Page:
The RCN has condemned the government’s continued lack of investment in health and social care services and staff following today’s Budget announcement.
The Budget was an opportunity to identify money for a meaningful pay rise for NHS workers, left exhausted after a challenging year, but instead there was no significant mention of financial support to help services, and the staff that run them, recover. Or, in fact, any substantive mention of health and social care at all.
RCN Chief Executive & General Secretary Dame Donna Kinnair said: “This Budget was intended to show the path to recovery – but nursing staff won’t have seen one today.
“Their own recovery feels a long way down the government’s list of priorities. Nursing staff need rest and recuperation and for ministers to fund ongoing access to confidential counselling, bereavement and psychological trauma support. Long-COVID must be recognised as an occupational disease, with more specialist clinics to meet demand.
“The government must get staffing levels back to pre-COVID levels as a minimum, particularly in areas like intensive care where ratios have been diluted to unsafe levels.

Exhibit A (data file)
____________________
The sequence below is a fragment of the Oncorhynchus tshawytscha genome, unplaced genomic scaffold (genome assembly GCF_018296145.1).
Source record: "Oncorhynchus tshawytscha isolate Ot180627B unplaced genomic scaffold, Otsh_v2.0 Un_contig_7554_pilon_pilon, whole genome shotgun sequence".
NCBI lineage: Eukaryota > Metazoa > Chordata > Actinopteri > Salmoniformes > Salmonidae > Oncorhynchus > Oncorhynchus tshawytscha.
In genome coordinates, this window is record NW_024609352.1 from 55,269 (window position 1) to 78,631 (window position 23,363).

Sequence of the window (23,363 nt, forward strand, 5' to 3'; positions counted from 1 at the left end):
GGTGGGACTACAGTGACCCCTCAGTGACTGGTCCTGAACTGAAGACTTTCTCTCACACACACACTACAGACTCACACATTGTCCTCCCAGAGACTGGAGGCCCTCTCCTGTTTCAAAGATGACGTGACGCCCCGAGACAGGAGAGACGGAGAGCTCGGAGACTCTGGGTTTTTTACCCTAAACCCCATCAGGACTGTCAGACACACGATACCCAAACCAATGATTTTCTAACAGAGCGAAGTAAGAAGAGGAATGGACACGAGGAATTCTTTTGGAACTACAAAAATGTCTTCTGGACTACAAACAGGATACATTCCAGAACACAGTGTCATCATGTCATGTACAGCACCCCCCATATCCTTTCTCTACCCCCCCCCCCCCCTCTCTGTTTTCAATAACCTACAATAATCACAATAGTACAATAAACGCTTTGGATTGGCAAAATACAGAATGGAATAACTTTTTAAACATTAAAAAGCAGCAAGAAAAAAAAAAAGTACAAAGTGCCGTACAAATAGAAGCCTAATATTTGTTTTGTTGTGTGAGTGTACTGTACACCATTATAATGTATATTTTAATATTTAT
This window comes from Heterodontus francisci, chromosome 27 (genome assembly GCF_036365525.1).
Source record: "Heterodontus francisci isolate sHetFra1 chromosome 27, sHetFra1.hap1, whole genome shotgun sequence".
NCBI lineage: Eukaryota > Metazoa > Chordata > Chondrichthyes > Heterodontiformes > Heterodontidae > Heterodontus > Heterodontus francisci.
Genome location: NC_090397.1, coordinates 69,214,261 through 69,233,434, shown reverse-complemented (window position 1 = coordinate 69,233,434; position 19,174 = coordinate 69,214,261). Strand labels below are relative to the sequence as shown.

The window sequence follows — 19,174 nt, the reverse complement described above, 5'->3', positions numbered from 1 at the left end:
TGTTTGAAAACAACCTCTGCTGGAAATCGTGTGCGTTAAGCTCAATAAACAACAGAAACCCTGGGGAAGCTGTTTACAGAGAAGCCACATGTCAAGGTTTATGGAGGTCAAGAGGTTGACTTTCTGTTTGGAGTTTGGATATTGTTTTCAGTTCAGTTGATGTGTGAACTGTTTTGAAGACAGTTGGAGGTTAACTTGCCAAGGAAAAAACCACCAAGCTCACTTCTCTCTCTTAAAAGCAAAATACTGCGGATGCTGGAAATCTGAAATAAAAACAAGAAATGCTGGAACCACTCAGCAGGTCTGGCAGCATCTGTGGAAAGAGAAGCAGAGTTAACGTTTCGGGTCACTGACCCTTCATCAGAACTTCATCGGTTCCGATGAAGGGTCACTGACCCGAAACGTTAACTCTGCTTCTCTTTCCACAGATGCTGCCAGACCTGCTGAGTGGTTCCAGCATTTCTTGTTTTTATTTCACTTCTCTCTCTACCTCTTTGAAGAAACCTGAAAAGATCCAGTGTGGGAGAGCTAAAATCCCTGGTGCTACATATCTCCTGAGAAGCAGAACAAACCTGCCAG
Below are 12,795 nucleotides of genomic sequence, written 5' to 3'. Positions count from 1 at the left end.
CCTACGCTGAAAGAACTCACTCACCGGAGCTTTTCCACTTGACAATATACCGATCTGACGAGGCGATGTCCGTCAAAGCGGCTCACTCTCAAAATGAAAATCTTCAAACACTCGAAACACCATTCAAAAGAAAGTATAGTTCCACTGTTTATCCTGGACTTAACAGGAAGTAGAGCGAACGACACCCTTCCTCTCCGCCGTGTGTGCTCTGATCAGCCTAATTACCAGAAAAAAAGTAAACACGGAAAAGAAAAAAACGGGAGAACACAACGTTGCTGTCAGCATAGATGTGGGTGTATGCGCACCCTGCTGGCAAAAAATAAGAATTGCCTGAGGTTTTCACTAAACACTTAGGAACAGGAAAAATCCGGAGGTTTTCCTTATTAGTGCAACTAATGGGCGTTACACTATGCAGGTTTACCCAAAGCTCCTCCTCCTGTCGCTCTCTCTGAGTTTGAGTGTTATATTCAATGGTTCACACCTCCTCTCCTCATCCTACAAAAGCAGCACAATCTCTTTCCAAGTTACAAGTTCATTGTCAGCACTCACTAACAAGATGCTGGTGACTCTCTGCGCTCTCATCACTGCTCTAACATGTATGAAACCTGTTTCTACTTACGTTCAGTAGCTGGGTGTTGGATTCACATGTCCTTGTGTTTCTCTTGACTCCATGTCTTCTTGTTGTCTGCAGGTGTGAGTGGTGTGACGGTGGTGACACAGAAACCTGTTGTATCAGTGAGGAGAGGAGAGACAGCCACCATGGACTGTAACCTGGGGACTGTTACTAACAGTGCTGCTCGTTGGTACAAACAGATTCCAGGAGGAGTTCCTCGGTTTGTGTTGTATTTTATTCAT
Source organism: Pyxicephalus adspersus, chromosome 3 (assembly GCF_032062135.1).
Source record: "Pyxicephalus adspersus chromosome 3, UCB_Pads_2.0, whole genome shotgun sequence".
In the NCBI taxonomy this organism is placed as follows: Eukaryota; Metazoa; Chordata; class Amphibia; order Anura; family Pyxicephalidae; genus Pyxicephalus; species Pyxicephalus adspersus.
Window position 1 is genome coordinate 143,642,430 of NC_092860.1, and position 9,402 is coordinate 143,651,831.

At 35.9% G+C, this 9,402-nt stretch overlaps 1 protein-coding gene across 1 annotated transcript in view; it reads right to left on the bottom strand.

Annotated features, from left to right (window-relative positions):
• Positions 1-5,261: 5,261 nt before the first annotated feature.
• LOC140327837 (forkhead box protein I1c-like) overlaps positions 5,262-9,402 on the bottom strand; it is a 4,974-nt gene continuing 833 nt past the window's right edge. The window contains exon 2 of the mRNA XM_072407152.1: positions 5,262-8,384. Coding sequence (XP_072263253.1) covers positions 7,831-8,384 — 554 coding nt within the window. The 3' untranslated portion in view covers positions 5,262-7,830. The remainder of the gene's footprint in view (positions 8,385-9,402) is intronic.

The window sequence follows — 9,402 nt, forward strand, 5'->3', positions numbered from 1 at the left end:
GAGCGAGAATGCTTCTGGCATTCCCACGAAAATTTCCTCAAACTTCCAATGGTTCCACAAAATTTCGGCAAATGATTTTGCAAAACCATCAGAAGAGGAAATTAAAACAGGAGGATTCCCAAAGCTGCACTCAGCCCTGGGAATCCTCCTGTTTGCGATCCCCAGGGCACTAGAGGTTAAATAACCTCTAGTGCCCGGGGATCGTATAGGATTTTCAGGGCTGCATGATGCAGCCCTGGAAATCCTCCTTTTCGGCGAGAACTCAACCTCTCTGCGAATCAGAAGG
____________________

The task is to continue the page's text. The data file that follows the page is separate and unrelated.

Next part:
“The fact the Chancellor has not set aside money in this Budget for a significant pay rise for nursing staff is a worrying sign of his intention to give a very low pay award this summer.
“Nursing staff are worse off than they were a decade ago. If the pay rise is low, it won’t be enough to stave off a potential exodus of exhausted NHS nursing staff at the end of the pandemic – and NHS services will find safe patient care even harder to deliver.”
The government has previously confirmed it will use the Pay Review Body (PRB) process to determine a pay award for NHS staff this summer.
The RCN’s Fair Pay For Nursing campaign aims to secure a fully funded 12.5% pay increase for all nursing staff covered by Agenda for Change terms, as part of a one-year deal that applies equally to all bands. We’ve submitted evidence to the PRB explaining why nursing staff deserve this rise, stressing the link between fair pay, recruitment, retention, and safe staffing.
The PRB makes recommendations to ministers on pay for NHS staff but only ministers decide what level of pay rise to award.
Ahead of the Budget, the RCN submitted evidence to the Treasury outlining how crucial a meaningful pay rise is for tackling severe nursing workforce shortages.
We also stressed the need for a fully funded nursing workforce plan to avoid future situations where we don’t have enough staff to provide safe and effective care. And we insisted that the supply of registered nurses needs investment, with tuition fees for nursing students in England scrapped and proper financial support provided.
Though RCN members told the Chancellor how much this means to them on our focused day of action, held in advance, he failed to address these things in the Budget.